Community Research and Development Information Service - CORDIS

Periodic Report Summary 3 - HYPORTH (New approaches in the development of Hypoallergenic implant material in Orthopaedics: steps to personalised medicine)

Project Context and Objectives:
• Identification of adverse immune reactions (AIR) to implant material and differentiation of AIR from low grade infection in the context of prosthesis loosening; inclusion of epidemiological and clinical expertise and the finding of diagnostic biomarkers for AIR
• Understanding of mechanisms of adverse immune reaction and develop predictive computational models
• Finding of predictive biomarkers for application in personalised medicine
• Testing of conventional and new material combinations for implant and coating on different cell systems: bone cells and immune cells for biocompatibility, antibacterial properties and evoking immunological parameters including the newly identified biomarkers
• Evaluation of data, production of prototypic hypoallergenic implant
Joint replacement is one of the most successful procedures in orthopaedics. Although many improvements were made, tissue reactions to biomaterials, infection and lacking fixation are still main reasons for failure and revision surgery. Various materials - considered as “ideal” to wear resistance (e.g. CoCr-alloys) or “bioinert” (Ti-alloys) – are found to induce adverse tissue reactions or to support biofilms. Lymphocyte-mediated response to biomaterials and wear products was shown to initiate inflammation and subsequent development of pseudotumours and osteolysis. Patients with a known metal allergy are at higher risk of developing sensitivity to the biomaterial. Bone loss and soft tissue masses with necroses have detrimental effects on the health and quality of life of European citizens.
Local reactions to biomaterials involve bone cells, cells from the monocytic lineage, and lymphocytes. The activation/inhibition of the different cells may be caused by the bulk material, particulate debris or ionic wear released from implants.
HypOrth will help to understand local adverse reaction to total joint replacements and to improve the integration of potential hypoallergenic implants with improved biocompatibility. It is necessary to understand the underlying mechanisms of cellular reactions induced by wear. HypOrth uses cell lines as culture models to test cell reactions to implant materials and wear products. 3 different patient cohorts from OVGU and UT will provide the possibility to transfer the cell line data to isolated material and cells from patients 1. with well-functioning implants, 2. receiving an implant, and 3. experiencing implant loosening.
HypOrth has completed patient recruitment after 36 months. A central patient database was successfully created by UT that securely guarantees data transfer between OVGU and UT. Access is also available for DTI and Progenika for microbiological and genomic/transcriptomic evaluation. Periprosthetic tissue samples from cohort 3 were thoroughly analysed for possible infection. Cell cultures from cell lines and PBMC’s from patients are also established. Extraction methods for DNA and RNA from revision tissues have been validated. The Affymetrix analyses for blood have been completed, those for periprosthetic tissue are currently being processed. A survey of different biomaterials and surfaces from different polymers, ceramics and metals have been included into the study analyses. Those biomaterials and surface preparations (potential prototype material as hypoallergenic implants and surface modifications) have been tested with PBMC and various cell lines. Wear particles and ionic wear chosen for cell studies reflect the present knowledge of agents that induce periprosthetic AIR.
Implant materials and surface coatings have been fabricated in sample size and were monitored. The surface preparation is durable and securely attached to the biomaterials. Wear and fretting corrosion tests are established and were validated. A wear test simulator has been established. Using the machine, final prototypes are currently been tested.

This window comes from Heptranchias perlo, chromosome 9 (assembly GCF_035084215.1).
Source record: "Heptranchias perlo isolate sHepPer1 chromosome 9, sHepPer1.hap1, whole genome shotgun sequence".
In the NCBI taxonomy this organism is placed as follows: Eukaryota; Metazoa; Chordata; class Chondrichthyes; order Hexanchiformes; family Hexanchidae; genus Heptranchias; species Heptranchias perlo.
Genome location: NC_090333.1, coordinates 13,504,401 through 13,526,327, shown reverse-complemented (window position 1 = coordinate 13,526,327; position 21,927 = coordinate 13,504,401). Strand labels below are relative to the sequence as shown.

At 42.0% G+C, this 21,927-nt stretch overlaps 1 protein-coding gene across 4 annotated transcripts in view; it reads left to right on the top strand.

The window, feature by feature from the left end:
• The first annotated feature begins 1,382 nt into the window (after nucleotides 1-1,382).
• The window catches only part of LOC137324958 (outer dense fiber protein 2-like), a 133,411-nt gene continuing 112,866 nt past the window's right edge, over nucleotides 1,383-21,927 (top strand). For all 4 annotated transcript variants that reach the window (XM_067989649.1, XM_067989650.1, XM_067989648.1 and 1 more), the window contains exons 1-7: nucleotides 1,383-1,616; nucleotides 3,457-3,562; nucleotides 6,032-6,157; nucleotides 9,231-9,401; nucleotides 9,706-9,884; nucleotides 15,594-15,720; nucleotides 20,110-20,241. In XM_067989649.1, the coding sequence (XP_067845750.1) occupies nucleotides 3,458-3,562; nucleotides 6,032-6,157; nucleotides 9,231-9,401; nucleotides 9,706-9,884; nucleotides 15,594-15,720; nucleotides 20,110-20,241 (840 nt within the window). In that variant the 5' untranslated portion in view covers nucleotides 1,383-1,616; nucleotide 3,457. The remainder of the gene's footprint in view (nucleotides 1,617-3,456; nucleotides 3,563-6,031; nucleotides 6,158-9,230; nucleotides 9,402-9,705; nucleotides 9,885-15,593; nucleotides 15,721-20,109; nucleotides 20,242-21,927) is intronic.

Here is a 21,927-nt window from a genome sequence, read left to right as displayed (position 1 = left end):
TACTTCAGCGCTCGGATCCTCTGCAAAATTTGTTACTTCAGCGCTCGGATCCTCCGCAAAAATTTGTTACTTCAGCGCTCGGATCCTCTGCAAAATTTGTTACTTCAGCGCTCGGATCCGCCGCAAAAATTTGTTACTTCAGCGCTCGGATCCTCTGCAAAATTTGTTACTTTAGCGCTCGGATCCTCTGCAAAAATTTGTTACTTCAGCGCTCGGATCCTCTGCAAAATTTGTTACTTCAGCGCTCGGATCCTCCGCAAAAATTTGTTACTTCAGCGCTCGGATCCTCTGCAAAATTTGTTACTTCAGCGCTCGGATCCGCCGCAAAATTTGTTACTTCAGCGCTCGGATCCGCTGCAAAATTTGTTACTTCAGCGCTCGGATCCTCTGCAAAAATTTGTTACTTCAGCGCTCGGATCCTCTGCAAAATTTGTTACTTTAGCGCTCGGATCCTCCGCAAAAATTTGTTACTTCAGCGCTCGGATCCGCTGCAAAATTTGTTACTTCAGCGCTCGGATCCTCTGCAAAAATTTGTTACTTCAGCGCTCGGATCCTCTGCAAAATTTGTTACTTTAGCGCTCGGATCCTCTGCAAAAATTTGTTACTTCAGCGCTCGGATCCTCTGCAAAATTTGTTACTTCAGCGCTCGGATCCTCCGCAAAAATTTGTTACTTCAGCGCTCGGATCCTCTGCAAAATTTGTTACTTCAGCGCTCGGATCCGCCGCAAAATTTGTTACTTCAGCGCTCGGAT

Project Results:

Period 1 focused on the development of the study protocol and standard operating protocols (SOPs), drafting and sharing with partner, finalising protocols. In addition, we discussed the details for clinical information that should be collected. At the same time, we developed online data collection system to be utilised in Estonia and Germany. This database was based on Filemaker software. We initiated collection of patient information and biological materials. During period 2 we continued data collections. Filemaker based database was not reliable and users reported frequent crashes. Therefore, we decided to rebuild the database using RedCap platform. Redcap made data collection and storage very safe. During period 2 we finished data collection. In period 3 we focused on independent quality control of clinical database. Epidemiological analysis of clinical data and description of the study cohort. Database is ready for wider international use for new osteoarthritis studies.

In the first period PBMCs from 159 patients (OVGU) and 108 patients (UT) were collected. Determination of immune status of 159 patients of OVGU was performed. Tissues from 83 patients were embedded in paraffin blocks. Related to the second period there was no differences in cell numbers (WBC; lymphocytes; monocytes; granulocytes T-suppressor cells; T-helper cells; NK cells; B cells and T lymphocytes HLA) between analysis groups. Activation parameters CD4/HLA-DR, CD4/CD25, CD4/CD69 and also CD8/HLA-DR, CD8/CD25, CD8/CD69 of 21 patient PBMCs did not change between patient pools or patient analysis groups after incubation on different material discs. For migration marker HEV no differences between analysis groups were found. Analysing chemokine receptors CCR4, CCR6 and CCR7, only CCR7 is differently expressed between analysis groups 1 and 3 by multinuclear giant cells. Further we found significant higher expressions of CD11c and CD68 in tissues of analysis group 3 compared to group 1. In the third period for interaction analysis of cells, monocyte- lymphocytic co-cultures (MM-6 and Jurkat) and isolated human PBMCs were incubated with different substances (CoCl2, CrCl3, CoCrMo particles, Titanium particles, UHMWPE particles) with different time durations. No difference in the number of synaptic contacts between analysis groups was found by co-staining of CD2/CD58, CD40CD40L, CTLA-4/CD86. Furthermore, co-stained tissues from patients also revealed no differences in cell contacts between analysis groups. Testing migration and cell contacts in presence of CoCrMoNi particles using live-cell-imaging, monocytes and lymphocytes do not differ between analysis groups concerning migration parameters (way, distance, speed) and contact parameters.